• Write a letter to your senator, congressperson, president, or local officials to make urge them to pass laws aimed at curbing greenhouse gas emissions by companies, the government, and individuals.
  • Speak up.
  • Vote for leadership (locally and nationally) who have made a commitment to solve these problems.
  • Recycle cans, bottles, plastic bags, and newspapers. Recycling old materials uses less energy (and emits less greenhouse gases) than manufacturing new materials.
One concept to think about is....
  • Reduce
  • Reuse
  • Recycle

5. Group Project: Make a Subway Ad about Global Warming

(20 minutes)
Students will work in groups of 4. Have them count off and find a spot in the room to work. Give each group a sheet of chart paper and markers and show them all of the other art materials.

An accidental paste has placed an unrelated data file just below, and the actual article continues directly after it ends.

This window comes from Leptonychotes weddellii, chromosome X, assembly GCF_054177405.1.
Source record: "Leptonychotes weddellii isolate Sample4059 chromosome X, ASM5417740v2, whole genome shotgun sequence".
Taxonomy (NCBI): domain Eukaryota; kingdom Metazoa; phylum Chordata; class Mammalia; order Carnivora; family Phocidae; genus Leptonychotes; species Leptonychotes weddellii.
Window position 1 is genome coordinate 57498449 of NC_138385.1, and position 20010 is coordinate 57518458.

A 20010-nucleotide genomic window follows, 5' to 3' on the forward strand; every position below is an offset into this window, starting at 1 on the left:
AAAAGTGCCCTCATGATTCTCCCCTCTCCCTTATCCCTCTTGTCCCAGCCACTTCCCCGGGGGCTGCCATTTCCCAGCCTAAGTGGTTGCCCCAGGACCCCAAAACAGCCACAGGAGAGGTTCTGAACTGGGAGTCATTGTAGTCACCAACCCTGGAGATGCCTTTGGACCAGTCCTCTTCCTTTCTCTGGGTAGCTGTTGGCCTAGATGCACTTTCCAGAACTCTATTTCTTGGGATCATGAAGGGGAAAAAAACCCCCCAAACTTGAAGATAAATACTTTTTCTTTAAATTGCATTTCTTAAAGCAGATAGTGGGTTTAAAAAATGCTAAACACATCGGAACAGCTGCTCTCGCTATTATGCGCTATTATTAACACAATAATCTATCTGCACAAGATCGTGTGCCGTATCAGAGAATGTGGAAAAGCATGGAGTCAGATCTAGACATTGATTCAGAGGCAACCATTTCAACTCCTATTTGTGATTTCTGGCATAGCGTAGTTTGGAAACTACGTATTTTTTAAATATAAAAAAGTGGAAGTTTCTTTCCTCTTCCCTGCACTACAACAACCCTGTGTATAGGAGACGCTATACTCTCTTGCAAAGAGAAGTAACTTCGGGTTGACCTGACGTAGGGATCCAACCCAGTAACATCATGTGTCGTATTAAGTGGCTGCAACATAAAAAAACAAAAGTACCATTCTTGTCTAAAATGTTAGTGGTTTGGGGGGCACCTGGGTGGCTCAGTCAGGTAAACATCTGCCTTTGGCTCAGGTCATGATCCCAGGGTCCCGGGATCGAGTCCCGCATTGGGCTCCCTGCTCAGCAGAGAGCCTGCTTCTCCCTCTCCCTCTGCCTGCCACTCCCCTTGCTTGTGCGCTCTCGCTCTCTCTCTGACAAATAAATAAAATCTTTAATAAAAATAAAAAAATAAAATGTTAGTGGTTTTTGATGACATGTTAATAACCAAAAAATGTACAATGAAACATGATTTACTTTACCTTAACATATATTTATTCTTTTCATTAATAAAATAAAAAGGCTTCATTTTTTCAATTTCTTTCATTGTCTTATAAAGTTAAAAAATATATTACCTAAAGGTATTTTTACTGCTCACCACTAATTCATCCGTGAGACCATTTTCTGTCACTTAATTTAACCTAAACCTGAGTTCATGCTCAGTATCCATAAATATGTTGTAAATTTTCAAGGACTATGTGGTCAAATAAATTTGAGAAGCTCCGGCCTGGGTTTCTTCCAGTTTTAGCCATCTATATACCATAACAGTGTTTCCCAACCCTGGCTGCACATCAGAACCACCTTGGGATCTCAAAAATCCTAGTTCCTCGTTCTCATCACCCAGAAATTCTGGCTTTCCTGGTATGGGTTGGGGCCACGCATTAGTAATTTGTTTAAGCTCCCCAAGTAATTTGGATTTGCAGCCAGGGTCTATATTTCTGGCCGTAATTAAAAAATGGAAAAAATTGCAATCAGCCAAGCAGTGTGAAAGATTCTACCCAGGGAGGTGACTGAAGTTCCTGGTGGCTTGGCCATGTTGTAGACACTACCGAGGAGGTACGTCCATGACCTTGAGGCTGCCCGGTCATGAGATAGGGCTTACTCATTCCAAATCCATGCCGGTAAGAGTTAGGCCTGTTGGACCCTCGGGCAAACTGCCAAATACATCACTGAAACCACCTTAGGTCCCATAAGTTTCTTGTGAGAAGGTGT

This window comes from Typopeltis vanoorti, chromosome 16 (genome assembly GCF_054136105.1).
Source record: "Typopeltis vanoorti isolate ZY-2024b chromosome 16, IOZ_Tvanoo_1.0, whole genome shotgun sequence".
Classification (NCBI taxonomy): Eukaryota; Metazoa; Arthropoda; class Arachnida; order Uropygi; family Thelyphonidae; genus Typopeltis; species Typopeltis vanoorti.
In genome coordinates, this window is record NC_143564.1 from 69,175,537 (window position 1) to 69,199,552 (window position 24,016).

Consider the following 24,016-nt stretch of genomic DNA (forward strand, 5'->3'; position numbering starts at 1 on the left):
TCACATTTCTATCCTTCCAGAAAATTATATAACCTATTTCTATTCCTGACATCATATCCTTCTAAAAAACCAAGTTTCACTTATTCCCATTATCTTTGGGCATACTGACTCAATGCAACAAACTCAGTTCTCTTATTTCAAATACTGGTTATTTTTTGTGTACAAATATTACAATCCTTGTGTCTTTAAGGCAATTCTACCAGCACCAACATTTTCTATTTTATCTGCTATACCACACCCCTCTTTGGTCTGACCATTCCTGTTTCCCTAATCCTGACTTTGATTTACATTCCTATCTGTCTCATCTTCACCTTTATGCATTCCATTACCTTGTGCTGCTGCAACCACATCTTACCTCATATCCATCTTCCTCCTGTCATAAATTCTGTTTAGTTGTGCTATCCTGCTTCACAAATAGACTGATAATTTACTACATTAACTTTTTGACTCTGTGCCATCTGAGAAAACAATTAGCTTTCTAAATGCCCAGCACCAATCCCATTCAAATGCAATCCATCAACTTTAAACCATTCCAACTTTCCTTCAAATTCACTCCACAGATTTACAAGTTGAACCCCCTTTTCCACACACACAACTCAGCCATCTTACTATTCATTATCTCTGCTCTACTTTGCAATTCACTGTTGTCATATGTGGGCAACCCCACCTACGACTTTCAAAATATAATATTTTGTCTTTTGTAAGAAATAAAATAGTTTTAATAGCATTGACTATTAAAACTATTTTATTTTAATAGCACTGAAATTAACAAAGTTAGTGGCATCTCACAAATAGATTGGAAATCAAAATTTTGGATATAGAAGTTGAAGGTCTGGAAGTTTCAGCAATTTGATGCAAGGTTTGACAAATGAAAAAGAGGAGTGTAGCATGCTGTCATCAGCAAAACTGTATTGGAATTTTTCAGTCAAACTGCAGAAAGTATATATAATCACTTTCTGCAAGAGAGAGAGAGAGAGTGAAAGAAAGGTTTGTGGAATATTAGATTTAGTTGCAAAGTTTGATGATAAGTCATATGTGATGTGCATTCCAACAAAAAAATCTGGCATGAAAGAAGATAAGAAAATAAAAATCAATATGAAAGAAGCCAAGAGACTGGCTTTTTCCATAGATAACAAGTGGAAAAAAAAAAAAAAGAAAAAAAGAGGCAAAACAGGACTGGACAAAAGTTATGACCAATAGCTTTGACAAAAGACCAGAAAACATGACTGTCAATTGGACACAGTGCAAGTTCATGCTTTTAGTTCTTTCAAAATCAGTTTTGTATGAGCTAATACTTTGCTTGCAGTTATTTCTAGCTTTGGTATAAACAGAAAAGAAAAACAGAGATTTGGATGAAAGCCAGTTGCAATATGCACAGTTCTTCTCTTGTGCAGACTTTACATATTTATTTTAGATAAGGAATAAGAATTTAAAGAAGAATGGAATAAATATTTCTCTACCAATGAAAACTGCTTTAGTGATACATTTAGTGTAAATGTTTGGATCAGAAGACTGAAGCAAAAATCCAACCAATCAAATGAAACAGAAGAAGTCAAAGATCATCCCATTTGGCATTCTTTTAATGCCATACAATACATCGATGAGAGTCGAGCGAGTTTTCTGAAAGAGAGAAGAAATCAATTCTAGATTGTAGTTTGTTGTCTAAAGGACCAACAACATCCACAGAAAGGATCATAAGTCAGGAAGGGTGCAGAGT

Tell them they are going to talk for about 5 minutes and then work together to create an advertisement in the subway, buses or other public place warning people about global warming. They are going to create a PSA (Public Service Announcement) that gives people information about global warming and that warns them about the dangers of it. Remind them that it should: (1) should be visually appealing to get people's attention, (2) give information, and (3) give people something concrete they can do.
After students complete their drawings, ask then to hang them up. Give students time to share their work with the larger group. (If there's not enough time, have students take a few minutes to do a "gallery walk" around the room to see each other's advertisements.)

6. Closing

Go around the room, asking everyone to say one thing they learned, or one thing they are going to do.

Useful websites


This lesson was written for TeachableMoment.Org, a project of Morningside Center for Teaching Social Responsibility. We welcome your comments. Please email website editor Laura McClure at: